|Earth sciences – Rock collections||The rock collection contains around 123,000 sedimentary, igneous and metamorphic rocks collected around the world during the past 250 years.Unique collection of a wide variety of c.16,000 British and European building and decorative stones.Our material is of particular interest to igneous petrologists and other researchers because many specimens originate from distant or difficult-to-reach locations.|
|Earth Sciences – Mineral collections||World-class mineral collection containing half the mineral species known in the world of which 10% are primary typesEnvironmental mineralogy, soil mineralogy and soils research and clay mineralogy.Crystallography and Mineral structures|
|Earth sciences – Micropalaeontology collections||Type and figured material from well over 2,000 scientific publicationsAn estimated 650,000 slides, residue bottles and samplesMillions of individual specimensForaminifera
Over 106,600 type and figured specimens of which an estimated 51,500 are primary types.
Great geographical breadth that is in part linked to the UK’s colonial past.
|Earth Sciences – Palaeobotany collections||Our collections are among the most important palaeobotanical collections worldwide with respect to geographic, stratigraphic and historical coverageThere is a particular abundance of fossils from British Carboniferous coal measures, Yorkshire Jurassic, Eocene London Clay, some ex-British colonies, such as Australia, South Africa, India and Canada|
|Earth Sciences – Fossil invertebrate collections||Fossil annelid collection contains around 14,000 specimens, with all 6 classes of annelid represented, across their entire geological rangeBrachipod collectionBest collection of fossil bryozoans in the world, with over 750,000 specimensOur large fossil echinoderm collection contains a wide representation of all classes of echinoderm, including a collection of carpoids that is probably the best in the world.The fossil mollusc collection comprises more than 5 million specimens and includes historically-important material, such as specimens collected by Charles Darwin during the voyage of HMS Beagle.
Substantial collection of fossil sponges (Porifera), containing an estimated 71,000 specimens.
|Earth Sciences – Fossil vertebrate collections||fossil mammal material from across the globe, including a diverse collection of Mesozoic mammals and an abundance of type and figured material.Fossil fishFossil birdsAll major reptile clades are represented, and we care for one of the world’s most important dinosaur collections.
Fossil amphibians: Late Devonian to Pleistocene collection, including type specimens of temnospondyl amphibians, microsaurs, nectrideans, frogs and salamanders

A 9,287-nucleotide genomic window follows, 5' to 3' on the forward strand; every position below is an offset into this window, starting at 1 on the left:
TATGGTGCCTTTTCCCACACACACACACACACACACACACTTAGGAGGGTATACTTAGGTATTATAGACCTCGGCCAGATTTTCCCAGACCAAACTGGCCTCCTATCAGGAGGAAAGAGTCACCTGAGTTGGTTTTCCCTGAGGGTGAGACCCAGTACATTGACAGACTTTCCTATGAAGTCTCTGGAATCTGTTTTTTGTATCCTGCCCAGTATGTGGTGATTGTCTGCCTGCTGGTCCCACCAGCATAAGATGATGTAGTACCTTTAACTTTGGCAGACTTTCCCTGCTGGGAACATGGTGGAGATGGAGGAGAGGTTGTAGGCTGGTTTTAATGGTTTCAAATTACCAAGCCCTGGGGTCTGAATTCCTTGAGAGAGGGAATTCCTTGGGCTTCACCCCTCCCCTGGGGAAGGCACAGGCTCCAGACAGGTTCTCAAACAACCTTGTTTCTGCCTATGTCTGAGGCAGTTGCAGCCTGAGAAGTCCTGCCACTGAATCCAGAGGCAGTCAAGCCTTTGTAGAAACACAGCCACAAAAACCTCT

Collections represent the full stratigraphic range – Pre-Cambrian to Recent.
Holdings of historical and monograph material are particularly strong.
Palaeobiogeography (Amphibia and Reptilia) and Palaeogeography
Phylogenetic analysis at high systematical level
Digital imaging (including CT reconstruction)
|Library and archives||The largest natural history reference collection in the worldOver one million volumes, with the oldest dating from 146925,000 periodical titles.|
All Users will have access to the basic equipment they require to complete their research, such as stereo microscopes. In addition, Users can apply to access state of the art technology to assist their research.
Molecular Biology Unit (MBU):comprising top-of-the-range facilities. This capacity makes possible research on genetic diversity in agricultural pests, human/animal disease causing organisms, endangered species and the study of developmental biology. A key component of the MBU is the Wolfson Wellcome-Funded Biomedical Laboratories which processes approximately 70,000 sequencing / fragment analysis samples per year. There are dedicated technicians to help Users in all aspects of DNA sequencing and fragment analysis applications (SSCP, AFLP, VNTR, SNaPshot, Microsatellites analysis) and provide expert advice when troubleshooting any problem samples.
Analytical, Imaging and Structural Facility (AIF): encompasses state-of-the-art analytical, high-resolution, low-voltage and environmental scanning electron microscopes; electron probe microanalysis; laser ablation with ICPMS; cathodoluminescence; confocal microscopy; atomic absorption, inductively coupled plasma atomic emission, inductively coupled plasma mass spectroscopy and infra-red spectroscopy; X-ray diffraction facilities; palaeontology imaging suite; micro- and nano-CT. This facility enables visitors to conduct research on a diverse range of research questions including: microtaxonomy; water quality; sewage treatment; soil contamination by radioisotopes and heavy metals; pollution, bioindicators; mineral chemistry and structure; ore and rock genesis; meteoritics.
For a full list of the equipment that Users can apply to use, click here.
Further information can be found on the NHM website: